UK social interaction data to help predict virus transmission and inform interventions
3 March 2020London School of Hygiene & Tropical Medicine London School of Hygiene & Tropical Medicine https://lshtm.ac.uk/themes/custom/lshtm/images/lshtm-logo-black.png
The younger population in the UK is likely to be the main driver of an outbreak of a respiratory infection like COVID-19 due to having the highest social interaction rates, according to preliminary research from the London School of Hygiene & Tropical Medicine (LSHTM).
During 2017/18, the ‘BBC Four Pandemic’ citizen science project collected detailed data on how the UK population interacts in various locations, including in the home, at work and at school. This was the largest study of its kind and conducted with the University of Cambridge and the BBC.
Initial data from more than 36,000 participants has now been released to support ongoing modelling of the COVID-19 outbreak. The team analysed the extent of social interactions between different groups which can indicate how easily a virus might spread throughout that population, and inform strategies for prevention and control of new outbreaks.
The findings suggest that 15-17 year olds have the highest social interaction rates – speaking to 2-3 other 15-17 year olds on average per day in a school setting. However, much like seasonal flu, the older age groups could experience the higher disease burden in terms of healthcare and mortality risk.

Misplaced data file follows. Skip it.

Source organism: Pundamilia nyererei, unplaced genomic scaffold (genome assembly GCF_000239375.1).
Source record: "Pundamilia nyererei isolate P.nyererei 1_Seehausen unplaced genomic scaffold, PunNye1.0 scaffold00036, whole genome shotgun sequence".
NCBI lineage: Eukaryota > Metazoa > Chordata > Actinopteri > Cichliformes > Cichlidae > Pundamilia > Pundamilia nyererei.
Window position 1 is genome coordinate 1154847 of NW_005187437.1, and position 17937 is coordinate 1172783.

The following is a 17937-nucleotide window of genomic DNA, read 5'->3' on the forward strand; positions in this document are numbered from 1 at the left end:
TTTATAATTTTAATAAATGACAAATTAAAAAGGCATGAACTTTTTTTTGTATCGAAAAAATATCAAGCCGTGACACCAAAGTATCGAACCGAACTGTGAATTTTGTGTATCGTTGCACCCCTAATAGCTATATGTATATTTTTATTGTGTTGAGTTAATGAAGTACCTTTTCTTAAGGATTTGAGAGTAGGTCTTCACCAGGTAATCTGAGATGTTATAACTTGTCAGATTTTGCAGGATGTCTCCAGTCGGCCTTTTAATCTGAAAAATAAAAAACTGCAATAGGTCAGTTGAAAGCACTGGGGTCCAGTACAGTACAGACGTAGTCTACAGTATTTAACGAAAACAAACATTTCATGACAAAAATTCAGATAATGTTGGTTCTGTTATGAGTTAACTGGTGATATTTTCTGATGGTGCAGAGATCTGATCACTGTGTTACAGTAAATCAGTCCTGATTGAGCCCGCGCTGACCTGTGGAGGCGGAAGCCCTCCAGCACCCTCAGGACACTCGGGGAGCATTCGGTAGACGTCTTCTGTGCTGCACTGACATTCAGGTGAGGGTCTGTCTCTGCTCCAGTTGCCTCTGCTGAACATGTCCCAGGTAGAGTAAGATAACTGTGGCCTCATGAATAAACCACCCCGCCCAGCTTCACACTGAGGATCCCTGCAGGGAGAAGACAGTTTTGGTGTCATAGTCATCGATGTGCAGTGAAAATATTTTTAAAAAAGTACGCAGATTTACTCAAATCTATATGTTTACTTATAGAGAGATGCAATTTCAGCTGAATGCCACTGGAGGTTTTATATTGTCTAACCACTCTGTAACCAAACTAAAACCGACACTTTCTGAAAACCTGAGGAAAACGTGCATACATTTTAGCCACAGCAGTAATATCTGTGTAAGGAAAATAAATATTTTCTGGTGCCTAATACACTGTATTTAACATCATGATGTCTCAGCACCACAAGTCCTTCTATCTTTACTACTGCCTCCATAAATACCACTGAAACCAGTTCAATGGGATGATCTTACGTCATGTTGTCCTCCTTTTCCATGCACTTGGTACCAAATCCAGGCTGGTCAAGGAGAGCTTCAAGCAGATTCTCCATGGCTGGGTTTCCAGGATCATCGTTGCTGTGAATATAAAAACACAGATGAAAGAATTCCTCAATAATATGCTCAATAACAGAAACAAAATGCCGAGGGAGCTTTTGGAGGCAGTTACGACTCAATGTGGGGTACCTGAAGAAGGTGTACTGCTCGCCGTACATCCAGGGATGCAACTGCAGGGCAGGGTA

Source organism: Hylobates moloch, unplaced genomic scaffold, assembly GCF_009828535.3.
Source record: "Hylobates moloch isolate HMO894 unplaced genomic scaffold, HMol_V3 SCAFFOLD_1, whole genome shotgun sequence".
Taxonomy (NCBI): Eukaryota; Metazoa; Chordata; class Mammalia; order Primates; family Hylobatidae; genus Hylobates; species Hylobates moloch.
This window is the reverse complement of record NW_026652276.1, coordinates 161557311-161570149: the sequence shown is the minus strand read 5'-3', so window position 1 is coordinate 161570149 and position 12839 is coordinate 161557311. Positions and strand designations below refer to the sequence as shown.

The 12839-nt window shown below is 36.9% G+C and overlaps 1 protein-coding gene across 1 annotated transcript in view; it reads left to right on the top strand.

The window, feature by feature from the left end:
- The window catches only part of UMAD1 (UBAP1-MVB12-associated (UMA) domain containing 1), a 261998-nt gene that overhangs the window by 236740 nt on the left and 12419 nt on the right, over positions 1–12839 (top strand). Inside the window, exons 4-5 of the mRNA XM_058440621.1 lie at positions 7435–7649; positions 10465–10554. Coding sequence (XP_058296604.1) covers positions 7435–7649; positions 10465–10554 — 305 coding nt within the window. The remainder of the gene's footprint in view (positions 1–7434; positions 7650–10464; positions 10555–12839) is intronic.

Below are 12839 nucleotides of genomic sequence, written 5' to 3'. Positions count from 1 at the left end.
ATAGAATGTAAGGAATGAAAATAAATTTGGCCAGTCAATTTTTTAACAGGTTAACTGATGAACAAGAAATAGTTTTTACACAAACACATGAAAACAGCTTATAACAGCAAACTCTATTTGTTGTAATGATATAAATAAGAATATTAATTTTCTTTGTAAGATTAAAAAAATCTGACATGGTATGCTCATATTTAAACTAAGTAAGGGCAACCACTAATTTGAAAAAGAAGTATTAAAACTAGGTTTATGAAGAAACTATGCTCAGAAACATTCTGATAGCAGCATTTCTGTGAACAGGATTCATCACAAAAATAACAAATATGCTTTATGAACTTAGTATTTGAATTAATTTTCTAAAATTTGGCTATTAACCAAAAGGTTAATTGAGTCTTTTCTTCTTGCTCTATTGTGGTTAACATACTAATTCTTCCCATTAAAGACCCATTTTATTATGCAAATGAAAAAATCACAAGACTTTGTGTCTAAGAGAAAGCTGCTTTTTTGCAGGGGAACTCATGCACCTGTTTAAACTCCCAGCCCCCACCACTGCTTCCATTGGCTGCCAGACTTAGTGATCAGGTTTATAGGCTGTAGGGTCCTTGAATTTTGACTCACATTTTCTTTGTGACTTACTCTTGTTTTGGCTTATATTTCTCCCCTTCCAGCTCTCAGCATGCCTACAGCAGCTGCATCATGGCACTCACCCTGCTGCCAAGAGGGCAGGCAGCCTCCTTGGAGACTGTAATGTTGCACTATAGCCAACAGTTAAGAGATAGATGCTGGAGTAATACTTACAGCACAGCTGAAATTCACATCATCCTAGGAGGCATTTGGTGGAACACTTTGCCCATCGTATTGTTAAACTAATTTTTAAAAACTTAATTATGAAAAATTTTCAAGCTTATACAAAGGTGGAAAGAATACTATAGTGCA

Dr Petra Klepac, Assistant Professor of Infectious Disease Modelling at LSHTM, said:
“One big question at the moment is how important children are in the transmission of the new coronavirus. In China, less than 10% of confirmed COVID-19 cases are under the age of 20, so there is definitely an absence of children in the reported cases.
“Whether this is due to school closures since the outbreak began, we don’t yet know, but we can use this information on contact patterns in different locations to see how we might expect a disease to spread under different conditions.”
The large number of individuals taking part in this study allowed the researchers to record almost 380,000 individual contacts between different age groups in different locations, enabling them to visualise patterns of interaction, either by conversation or physical contact.
Dr Adam Kucharski, Associate Professor at LSHTM, said:
“How people interact during a virus outbreak is a key indicator of how it will spread through a population, and is crucial for working out how this spread can be stopped. Most control measures for the COVID-19 outbreak are focused on reducing social contacts, through things like school closures, social distancing or working from home. Having good data on social mixing in a number of environments will hopefully allow us to make more realistic estimates of how effective these interventions might be in reducing disease transmission and slowing the outbreak.”
The researchers were unable to collect data from children under 13 years old, so combined data from existing studies to account for this age group.
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